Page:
Day farmers outside Trichy, Photo: Klara Bengtsson.

Interview

How NGOs work with organic agriculture and community development

FUF Lund Magazine has interviewed Birgitta Göransson Liste, the chairperson of the Swallows India Bangladesh to hear about work, civil society and the role of rural- and community development. The organization has been working with rural development in India and Bangladesh for the last 60 years. One area of ​​focus has been small-scale organic agriculture.

Birgitta started her experience in India as a volunteer in India in the 1970s. India has changed a lot since then.Today, 50 percent of the population in India live in the countryside. People are facing different challenges including such as access to land, and poverty. But how can you then work for people in the countryside?

According to Birgitta, it is important to work from the village level and with local democracy. It is also important to listen to the local farmers. It is also the question of gaining a livelihood and having a roof over your head and control over your life.

Birgitta also says that the work of non-governmental organizations (NGOs) changes over time, but that the values ​​remain the same. Crucial to development is the local perspective, and to work with different thematic areas such as organic agriculture. She says that there are various aspects to think about, one aspect is power-relations. In the 1970s the Indian government viewed organic agriculture as anti-social and a crime. This was because India had signed agreements with the US and different agribusiness companies. This was also a time when the green revolution with hybrid seeds, fertilizers and pesticides took place. It resulted in monocultures and had consequences for people and the environment. With the green revolution, local seeds developed over generations got to a large extent replaced with hybrid seeds. But there has also been a counter-movement. Today organic agriculture is more accepted.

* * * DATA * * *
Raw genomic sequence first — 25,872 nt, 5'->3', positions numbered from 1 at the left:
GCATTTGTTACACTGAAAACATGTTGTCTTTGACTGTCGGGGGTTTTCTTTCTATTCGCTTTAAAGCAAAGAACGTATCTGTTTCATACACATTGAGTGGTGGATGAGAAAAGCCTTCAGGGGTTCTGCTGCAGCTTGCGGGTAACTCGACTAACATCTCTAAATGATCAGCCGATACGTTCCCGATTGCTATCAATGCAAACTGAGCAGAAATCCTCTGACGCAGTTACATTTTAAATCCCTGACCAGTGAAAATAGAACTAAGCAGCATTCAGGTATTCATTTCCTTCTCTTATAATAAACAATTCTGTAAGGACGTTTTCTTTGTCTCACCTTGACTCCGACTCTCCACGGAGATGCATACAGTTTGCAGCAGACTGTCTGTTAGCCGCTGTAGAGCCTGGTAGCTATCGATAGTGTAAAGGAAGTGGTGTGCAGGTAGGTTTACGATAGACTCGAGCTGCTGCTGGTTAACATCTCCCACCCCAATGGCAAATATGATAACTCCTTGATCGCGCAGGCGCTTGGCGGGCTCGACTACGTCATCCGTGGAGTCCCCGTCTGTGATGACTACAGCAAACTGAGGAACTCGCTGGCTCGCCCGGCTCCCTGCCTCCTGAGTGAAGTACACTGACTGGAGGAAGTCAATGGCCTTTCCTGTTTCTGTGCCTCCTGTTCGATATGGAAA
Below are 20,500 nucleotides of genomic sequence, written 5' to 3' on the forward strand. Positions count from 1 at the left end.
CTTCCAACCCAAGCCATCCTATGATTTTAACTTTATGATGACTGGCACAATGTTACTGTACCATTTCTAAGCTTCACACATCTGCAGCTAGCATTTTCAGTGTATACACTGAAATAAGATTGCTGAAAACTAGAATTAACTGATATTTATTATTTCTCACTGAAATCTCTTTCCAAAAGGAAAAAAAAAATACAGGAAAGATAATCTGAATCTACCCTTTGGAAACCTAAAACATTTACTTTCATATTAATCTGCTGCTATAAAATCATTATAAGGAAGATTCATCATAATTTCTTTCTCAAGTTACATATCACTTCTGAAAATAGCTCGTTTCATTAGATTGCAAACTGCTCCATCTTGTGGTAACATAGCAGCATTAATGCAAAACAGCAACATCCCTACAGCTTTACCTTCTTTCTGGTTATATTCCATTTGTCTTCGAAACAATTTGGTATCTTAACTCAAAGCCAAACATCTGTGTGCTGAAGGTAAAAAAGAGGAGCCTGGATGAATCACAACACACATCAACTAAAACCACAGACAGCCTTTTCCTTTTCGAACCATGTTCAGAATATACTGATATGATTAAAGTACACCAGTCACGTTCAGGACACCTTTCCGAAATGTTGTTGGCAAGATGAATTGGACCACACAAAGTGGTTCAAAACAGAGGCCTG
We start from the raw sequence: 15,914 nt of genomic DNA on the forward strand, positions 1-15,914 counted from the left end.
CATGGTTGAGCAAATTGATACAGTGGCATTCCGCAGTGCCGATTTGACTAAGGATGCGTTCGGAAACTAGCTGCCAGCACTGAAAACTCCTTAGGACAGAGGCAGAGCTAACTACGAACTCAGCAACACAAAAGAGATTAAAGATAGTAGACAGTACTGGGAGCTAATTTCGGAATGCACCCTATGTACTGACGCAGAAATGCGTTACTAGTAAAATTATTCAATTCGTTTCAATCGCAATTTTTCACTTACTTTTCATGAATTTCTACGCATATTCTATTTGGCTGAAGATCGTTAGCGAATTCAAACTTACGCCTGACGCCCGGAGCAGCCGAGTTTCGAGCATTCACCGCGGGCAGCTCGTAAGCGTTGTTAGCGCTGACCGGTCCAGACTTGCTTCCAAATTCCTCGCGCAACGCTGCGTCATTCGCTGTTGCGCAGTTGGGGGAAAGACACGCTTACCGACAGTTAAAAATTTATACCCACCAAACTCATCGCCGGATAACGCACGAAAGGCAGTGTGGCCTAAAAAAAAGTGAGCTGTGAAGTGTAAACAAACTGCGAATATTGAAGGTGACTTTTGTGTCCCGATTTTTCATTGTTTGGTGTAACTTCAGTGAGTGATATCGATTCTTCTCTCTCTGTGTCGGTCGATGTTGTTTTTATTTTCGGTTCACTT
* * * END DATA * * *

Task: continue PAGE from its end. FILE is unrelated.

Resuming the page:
Birgitta adds that seeds are crucial for organic agriculture because seeds are adapted to the local context and that the Swallows has collected seeds and created local seed banks. But seeds in themselves are not enough.

- There is also a need for training in organic agriculture. You can not leave seeds in a corner, you need to think one step ahead, says Birgitta.

Other important aspects are long-term projects and being able to prove the effectiveness of the work. Birgitta brings up the work of the NGO Kudumbam, its charismatic founders and changes over time. Kudumbam has worked with training in organic agriculture, farmers field schools and different methods for sustainability.

Birgitta in front of Emmaus-van in India. Photo: private

Birgitta says organizations like Kudumbam are successful since they are not only working in project cycles of 4 of 5 years but building trust, and not leaving in hard times, but to listen to the local people.

To end the interview FUF Lund asks Birgitta how one can understand the recent farmers' protests 

- There is a lot of frustration on the local level because of the change of climate, both environmental and societal. It is also about politics in general. People can get robbed of their power, it is the powerlessness that people act upon, Birgitta concludes.

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